Front and backyard landscaping ideas
Keep your lawn low-maintenance, increase your home’s curb appeal and improve your backyard entertainment with these landscaping upgrades
When you think about landscaping, your first thought probably goes straight to maintenance. And you aren’t alone. According to the most recent landscaping trends report from Houzz, more and more homeowners prefer low-maintenance lawns.
Low-maintenance lawns, however, aren’t the only priority for most homeowners. It turns out that people want to increase their home’s curb appeal by setting their houses apart from their neighbors’. The report also shows that most people start landscaping projects to make their yards more livable, prioritizing outdoor cooking and entertaining areas.
If you want to upgrade your landscaping, start by considering low-maintenance lawns, unique curb appeal and outdoor living spaces. Following these trends can add lasting value to your home whether you plan to sell or you just want to improve your living space.
Keep maintenance to a minimum
The main takeaway from Houzz’s report is that people want lawns they don’t have to constantly maintain. Here are some solutions to keep your maintenance costs and efforts low:
Reduce the size of your lawn: To keep maintenance low, 28 percent of homeowners surveyed decided to reduce the size of their lawns. Of those surveyed, 14 percent of homeowners removed their front yards completely. Adding flower beds or extending driveways are a couple of ways to reduce the size of your lawn.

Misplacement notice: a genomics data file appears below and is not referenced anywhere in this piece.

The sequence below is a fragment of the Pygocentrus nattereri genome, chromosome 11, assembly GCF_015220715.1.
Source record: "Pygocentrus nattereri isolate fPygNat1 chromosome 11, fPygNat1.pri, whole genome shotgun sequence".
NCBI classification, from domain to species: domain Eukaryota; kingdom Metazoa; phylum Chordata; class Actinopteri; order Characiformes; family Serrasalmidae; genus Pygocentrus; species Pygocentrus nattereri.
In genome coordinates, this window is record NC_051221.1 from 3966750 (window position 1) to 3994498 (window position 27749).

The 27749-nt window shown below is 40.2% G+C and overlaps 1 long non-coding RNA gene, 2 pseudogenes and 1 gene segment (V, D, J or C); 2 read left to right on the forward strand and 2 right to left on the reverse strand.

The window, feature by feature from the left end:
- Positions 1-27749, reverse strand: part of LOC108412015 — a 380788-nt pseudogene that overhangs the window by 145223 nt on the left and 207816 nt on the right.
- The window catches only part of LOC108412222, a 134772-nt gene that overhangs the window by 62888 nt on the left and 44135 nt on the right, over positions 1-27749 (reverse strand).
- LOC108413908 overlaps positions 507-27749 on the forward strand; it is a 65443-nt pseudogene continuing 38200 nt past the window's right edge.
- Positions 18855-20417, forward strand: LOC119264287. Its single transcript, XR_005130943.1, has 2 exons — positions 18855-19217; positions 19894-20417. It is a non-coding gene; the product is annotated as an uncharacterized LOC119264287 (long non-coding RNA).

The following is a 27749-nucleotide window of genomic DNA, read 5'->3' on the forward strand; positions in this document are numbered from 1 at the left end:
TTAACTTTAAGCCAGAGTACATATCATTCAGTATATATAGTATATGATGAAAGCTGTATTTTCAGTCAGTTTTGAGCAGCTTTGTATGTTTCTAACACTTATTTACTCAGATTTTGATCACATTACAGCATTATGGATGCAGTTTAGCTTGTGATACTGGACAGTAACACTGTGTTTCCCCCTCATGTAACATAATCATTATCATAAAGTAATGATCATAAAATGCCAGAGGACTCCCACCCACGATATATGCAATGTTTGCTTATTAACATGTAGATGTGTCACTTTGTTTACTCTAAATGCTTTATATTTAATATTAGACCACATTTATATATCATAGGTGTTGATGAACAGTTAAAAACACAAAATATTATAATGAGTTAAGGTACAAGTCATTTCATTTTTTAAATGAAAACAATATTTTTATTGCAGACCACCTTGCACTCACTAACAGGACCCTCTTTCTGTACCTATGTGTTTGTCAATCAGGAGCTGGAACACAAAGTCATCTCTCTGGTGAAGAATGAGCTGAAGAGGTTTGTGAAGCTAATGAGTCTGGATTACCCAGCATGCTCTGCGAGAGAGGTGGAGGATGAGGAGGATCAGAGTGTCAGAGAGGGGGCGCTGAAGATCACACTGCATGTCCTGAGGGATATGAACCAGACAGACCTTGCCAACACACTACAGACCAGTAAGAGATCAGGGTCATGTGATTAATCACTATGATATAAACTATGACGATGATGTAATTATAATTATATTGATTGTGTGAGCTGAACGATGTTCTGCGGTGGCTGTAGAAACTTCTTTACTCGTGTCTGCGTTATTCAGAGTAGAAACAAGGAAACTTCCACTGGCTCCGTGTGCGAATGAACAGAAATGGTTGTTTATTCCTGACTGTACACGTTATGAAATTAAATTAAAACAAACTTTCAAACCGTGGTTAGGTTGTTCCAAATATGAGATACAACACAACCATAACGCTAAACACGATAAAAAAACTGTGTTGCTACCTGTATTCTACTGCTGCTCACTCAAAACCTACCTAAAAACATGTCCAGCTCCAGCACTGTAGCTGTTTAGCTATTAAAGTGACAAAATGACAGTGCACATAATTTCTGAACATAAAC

Hardscaping: Synthetic yards haven fallen out of favor among homeowners. Adding hardscape like stones and pavement has become a popular way to shrink the size of your yard.
Low-maintenance plants: When it comes to plants for your lawn, low-maintenance beats visually striking every time. According to Houzz’s survey, people want plants that don’t require a lot of upkeep more than they want unique flowers or trees. If you’re updating your lawn, consider getting low-maintenance shrubs that look good with minimal effort. Wooly thyme, blue spruce shrubs, dogwood and verbena are some plants that don’t require much effort to maintain.
Grass options: If you want a low-maintenance yard, you might need to replace your current grass. Ornamental grasses like sedge can survive with relatively little water and don’t require constant mowing. Some people also plant groundcover plants like moss and clover for easy upkeep.
Find your own style to boost curb appeal
Many homeowners decide to update their lawn and garden to boost curb appeal, and an important trend driving curb appeal is uniqueness. Houzz’s survey found that people who redesign the front of their homes do so to set their homes apart. A few touch-ups can make your house stand out on your block.
Paint your front door: One of the simplest ways to boost curb appeal is to paint your front door. Look at the other front doors on your block and choose a color that is different from the rest. Red, black, blue and yellow doors can give your house a splash of color and boost curb appeal.
Update your mailbox: Whether it’s a fresh coat of glossy paint or buying a new one entirely, updating your mailbox is a quick fix to improve curb appeal. As an added bonus, it’s usually inexpensive. Consider putting your mailbox on a painted post in your yard or building it into a stone or concrete column.